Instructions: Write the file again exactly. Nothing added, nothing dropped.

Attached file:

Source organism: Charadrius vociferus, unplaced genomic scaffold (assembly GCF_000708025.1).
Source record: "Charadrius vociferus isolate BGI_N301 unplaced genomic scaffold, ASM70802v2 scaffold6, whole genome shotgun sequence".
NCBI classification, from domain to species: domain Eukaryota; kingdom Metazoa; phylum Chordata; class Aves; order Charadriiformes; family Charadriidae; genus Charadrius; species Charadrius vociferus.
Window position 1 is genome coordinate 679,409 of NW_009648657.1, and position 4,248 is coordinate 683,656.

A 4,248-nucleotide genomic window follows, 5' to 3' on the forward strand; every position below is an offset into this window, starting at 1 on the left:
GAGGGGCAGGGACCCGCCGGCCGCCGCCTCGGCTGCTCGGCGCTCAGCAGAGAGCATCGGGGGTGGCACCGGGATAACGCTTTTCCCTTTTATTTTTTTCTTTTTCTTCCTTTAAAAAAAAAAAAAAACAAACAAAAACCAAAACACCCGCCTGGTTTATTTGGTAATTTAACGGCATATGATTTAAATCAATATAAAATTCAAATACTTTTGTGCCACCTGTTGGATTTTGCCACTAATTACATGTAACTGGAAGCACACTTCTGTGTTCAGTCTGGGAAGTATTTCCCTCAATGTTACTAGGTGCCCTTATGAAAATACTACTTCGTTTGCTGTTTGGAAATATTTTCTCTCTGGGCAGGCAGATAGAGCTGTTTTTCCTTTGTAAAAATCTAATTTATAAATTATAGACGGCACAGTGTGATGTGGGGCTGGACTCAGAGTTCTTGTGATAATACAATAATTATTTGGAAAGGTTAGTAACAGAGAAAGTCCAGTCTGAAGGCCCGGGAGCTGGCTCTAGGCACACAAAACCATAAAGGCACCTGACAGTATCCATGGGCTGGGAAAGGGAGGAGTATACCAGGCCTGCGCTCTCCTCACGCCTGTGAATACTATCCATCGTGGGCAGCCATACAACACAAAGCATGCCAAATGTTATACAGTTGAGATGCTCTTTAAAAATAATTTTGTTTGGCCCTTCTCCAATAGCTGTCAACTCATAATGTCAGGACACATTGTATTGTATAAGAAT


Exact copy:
Source organism: Charadrius vociferus, unplaced genomic scaffold (assembly GCF_000708025.1).
Source record: "Charadrius vociferus isolate BGI_N301 unplaced genomic scaffold, ASM70802v2 scaffold6, whole genome shotgun sequence".
NCBI classification, from domain to species: domain Eukaryota; kingdom Metazoa; phylum Chordata; class Aves; order Charadriiformes; family Charadriidae; genus Charadrius; species Charadrius vociferus.
Window position 1 is genome coordinate 679,409 of NW_009648657.1, and position 4,248 is coordinate 683,656.

A 4,248-nucleotide genomic window follows, 5' to 3' on the forward strand; every position below is an offset into this window, starting at 1 on the left:
GAGGGGCAGGGACCCGCCGGCCGCCGCCTCGGCTGCTCGGCGCTCAGCAGAGAGCATCGGGGGTGGCACCGGGATAACGCTTTTCCCTTTTATTTTTTTCTTTTTCTTCCTTTAAAAAAAAAAAAAAACAAACAAAAACCAAAACACCCGCCTGGTTTATTTGGTAATTTAACGGCATATGATTTAAATCAATATAAAATTCAAATACTTTTGTGCCACCTGTTGGATTTTGCCACTAATTACATGTAACTGGAAGCACACTTCTGTGTTCAGTCTGGGAAGTATTTCCCTCAATGTTACTAGGTGCCCTTATGAAAATACTACTTCGTTTGCTGTTTGGAAATATTTTCTCTCTGGGCAGGCAGATAGAGCTGTTTTTCCTTTGTAAAAATCTAATTTATAAATTATAGACGGCACAGTGTGATGTGGGGCTGGACTCAGAGTTCTTGTGATAATACAATAATTATTTGGAAAGGTTAGTAACAGAGAAAGTCCAGTCTGAAGGCCCGGGAGCTGGCTCTAGGCACACAAAACCATAAAGGCACCTGACAGTATCCATGGGCTGGGAAAGGGAGGAGTATACCAGGCCTGCGCTCTCCTCACGCCTGTGAATACTATCCATCGTGGGCAGCCATACAACACAAAGCATGCCAAATGTTATACAGTTGAGATGCTCTTTAAAAATAATTTTGTTTGGCCCTTCTCCAATAGCTGTCAACTCATAATGTCAGGACACATTGTATTGTATAAGAAT